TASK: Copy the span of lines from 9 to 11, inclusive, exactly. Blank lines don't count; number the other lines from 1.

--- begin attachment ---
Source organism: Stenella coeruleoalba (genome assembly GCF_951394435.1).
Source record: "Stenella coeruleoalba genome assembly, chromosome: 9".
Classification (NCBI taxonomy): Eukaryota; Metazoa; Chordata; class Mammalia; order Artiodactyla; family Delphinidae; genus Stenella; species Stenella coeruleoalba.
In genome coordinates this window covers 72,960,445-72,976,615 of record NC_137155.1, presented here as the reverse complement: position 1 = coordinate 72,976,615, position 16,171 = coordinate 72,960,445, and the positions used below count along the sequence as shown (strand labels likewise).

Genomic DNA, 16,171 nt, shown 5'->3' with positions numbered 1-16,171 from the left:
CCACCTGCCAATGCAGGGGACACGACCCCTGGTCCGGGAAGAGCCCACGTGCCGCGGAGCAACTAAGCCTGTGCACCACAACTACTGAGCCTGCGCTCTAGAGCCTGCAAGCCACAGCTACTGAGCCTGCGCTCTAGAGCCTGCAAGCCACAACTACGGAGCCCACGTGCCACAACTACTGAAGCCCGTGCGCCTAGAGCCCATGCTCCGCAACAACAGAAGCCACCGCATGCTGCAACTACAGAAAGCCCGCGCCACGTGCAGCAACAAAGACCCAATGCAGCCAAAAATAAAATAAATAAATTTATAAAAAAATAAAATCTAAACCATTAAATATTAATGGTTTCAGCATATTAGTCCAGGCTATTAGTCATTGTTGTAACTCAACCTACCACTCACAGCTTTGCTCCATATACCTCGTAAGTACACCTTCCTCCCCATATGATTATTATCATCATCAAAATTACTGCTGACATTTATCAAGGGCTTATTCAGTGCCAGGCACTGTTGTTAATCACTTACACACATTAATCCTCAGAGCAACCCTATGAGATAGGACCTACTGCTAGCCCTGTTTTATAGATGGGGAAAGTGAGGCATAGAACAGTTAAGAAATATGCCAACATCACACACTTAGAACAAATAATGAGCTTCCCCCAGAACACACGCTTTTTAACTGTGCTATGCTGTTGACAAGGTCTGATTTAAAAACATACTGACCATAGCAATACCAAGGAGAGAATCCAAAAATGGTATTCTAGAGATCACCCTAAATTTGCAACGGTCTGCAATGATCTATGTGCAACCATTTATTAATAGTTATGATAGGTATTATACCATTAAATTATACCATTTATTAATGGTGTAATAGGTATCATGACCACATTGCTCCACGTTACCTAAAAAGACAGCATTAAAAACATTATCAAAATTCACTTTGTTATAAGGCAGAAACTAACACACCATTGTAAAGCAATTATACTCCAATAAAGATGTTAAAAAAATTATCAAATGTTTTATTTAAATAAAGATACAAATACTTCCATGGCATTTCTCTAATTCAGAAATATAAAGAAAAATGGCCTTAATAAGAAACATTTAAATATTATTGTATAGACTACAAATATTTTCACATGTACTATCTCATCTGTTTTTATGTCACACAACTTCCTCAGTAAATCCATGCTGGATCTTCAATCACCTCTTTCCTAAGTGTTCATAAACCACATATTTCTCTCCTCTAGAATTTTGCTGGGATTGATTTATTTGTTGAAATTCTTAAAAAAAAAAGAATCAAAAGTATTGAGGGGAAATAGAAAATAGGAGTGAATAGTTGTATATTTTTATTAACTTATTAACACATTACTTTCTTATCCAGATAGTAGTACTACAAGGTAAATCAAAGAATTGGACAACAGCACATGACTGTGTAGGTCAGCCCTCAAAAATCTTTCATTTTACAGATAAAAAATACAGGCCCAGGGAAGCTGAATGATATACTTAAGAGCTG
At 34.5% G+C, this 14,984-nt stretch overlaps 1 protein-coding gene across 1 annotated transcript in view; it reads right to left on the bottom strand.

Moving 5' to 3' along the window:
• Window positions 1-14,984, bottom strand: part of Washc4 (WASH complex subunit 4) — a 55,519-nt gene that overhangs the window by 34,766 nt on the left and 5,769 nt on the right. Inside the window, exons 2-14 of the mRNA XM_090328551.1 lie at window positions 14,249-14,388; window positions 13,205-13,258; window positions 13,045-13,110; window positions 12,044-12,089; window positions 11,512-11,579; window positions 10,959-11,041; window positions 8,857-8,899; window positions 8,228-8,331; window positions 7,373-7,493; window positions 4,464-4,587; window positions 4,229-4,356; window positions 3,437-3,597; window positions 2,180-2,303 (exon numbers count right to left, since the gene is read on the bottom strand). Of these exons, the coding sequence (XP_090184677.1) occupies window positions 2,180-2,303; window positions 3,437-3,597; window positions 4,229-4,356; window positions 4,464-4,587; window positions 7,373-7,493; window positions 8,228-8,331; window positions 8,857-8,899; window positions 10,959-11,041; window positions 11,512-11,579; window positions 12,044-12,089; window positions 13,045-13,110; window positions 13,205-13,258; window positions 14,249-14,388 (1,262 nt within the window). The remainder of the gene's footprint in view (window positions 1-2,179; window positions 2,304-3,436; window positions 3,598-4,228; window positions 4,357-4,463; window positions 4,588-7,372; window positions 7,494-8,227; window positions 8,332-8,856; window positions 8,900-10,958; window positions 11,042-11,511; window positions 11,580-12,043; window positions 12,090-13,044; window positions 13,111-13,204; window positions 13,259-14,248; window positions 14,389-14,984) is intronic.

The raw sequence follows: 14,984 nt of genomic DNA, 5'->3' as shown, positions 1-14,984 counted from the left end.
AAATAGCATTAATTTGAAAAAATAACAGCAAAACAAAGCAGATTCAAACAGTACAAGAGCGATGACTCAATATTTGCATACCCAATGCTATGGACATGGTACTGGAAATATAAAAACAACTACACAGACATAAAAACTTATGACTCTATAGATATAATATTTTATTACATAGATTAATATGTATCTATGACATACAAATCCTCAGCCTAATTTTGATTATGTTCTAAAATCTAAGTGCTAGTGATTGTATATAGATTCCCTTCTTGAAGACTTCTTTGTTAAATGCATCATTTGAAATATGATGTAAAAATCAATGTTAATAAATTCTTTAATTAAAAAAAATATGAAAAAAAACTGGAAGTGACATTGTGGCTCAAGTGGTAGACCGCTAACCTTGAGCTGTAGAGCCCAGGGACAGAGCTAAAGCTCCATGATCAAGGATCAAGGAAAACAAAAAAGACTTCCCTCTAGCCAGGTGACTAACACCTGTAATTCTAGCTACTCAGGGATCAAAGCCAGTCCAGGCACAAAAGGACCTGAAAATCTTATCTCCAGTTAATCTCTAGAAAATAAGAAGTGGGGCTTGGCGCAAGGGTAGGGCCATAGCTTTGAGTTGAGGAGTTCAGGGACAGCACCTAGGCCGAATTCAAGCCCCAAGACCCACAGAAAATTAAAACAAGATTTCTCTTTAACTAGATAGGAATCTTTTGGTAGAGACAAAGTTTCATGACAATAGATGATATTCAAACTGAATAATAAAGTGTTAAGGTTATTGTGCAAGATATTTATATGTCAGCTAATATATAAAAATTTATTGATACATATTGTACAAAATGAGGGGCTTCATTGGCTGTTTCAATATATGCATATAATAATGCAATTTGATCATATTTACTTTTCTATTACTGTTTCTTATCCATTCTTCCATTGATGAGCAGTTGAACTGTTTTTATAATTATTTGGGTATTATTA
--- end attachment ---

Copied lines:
• Window positions 1-14,984, bottom strand: part of Washc4 (WASH complex subunit 4) — a 55,519-nt gene that overhangs the window by 34,766 nt on the left and 5,769 nt on the right. Inside the window, exons 2-14 of the mRNA XM_090328551.1 lie at window positions 14,249-14,388; window positions 13,205-13,258; window positions 13,045-13,110; window positions 12,044-12,089; window positions 11,512-11,579; window positions 10,959-11,041; window positions 8,857-8,899; window positions 8,228-8,331; window positions 7,373-7,493; window positions 4,464-4,587; window positions 4,229-4,356; window positions 3,437-3,597; window positions 2,180-2,303 (exon numbers count right to left, since the gene is read on the bottom strand). Of these exons, the coding sequence (XP_090184677.1) occupies window positions 2,180-2,303; window positions 3,437-3,597; window positions 4,229-4,356; window positions 4,464-4,587; window positions 7,373-7,493; window positions 8,228-8,331; window positions 8,857-8,899; window positions 10,959-11,041; window positions 11,512-11,579; window positions 12,044-12,089; window positions 13,045-13,110; window positions 13,205-13,258; window positions 14,249-14,388 (1,262 nt within the window). The remainder of the gene's footprint in view (window positions 1-2,179; window positions 2,304-3,436; window positions 3,598-4,228; window positions 4,357-4,463; window positions 4,588-7,372; window positions 7,494-8,227; window positions 8,332-8,856; window positions 8,900-10,958; window positions 11,042-11,511; window positions 11,580-12,043; window positions 12,090-13,044; window positions 13,111-13,204; window positions 13,259-14,248; window positions 14,389-14,984) is intronic.

The raw sequence follows: 14,984 nt of genomic DNA, 5'->3' as shown, positions 1-14,984 counted from the left end.
AAATAGCATTAATTTGAAAAAATAACAGCAAAACAAAGCAGATTCAAACAGTACAAGAGCGATGACTCAATATTTGCATACCCAATGCTATGGACATGGTACTGGAAATATAAAAACAACTACACAGACATAAAAACTTATGACTCTATAGATATAATATTTTATTACATAGATTAATATGTATCTATGACATACAAATCCTCAGCCTAATTTTGATTATGTTCTAAAATCTAAGTGCTAGTGATTGTATATAGATTCCCTTCTTGAAGACTTCTTTGTTAAATGCATCATTTGAAATATGATGTAAAAATCAATGTTAATAAATTCTTTAATTAAAAAAAATATGAAAAAAAACTGGAAGTGACATTGTGGCTCAAGTGGTAGACCGCTAACCTTGAGCTGTAGAGCCCAGGGACAGAGCTAAAGCTCCATGATCAAGGATCAAGGAAAACAAAAAAGACTTCCCTCTAGCCAGGTGACTAACACCTGTAATTCTAGCTACTCAGGGATCAAAGCCAGTCCAGGCACAAAAGGACCTGAAAATCTTATCTCCAGTTAATCTCTAGAAAATAAGAAGTGGGGCTTGGCGCAAGGGTAGGGCCATAGCTTTGAGTTGAGGAGTTCAGGGACAGCACCTAGGCCGAATTCAAGCCCCAAGACCCACAGAAAATTAAAACAAGATTTCTCTTTAACTAGATAGGAATCTTTTGGTAGAGACAAAGTTTCATGACAATAGATGATATTCAAACTGAATAATAAAGTGTTAAGGTTATTGTGCAAGATATTTATATGTCAGCTAATATATAAAAATTTATTGATACATATTGTACAAAATGAGGGGCTTCATTGGCTGTTTCAATATATGCATATAATAATGCAATTTGATCATATTTACTTTTCTATTACTGTTTCTTATCCATTCTTCCATTGATGAGCAGTTGAACTGTTTTTATAATTATTTGGGTATTATTA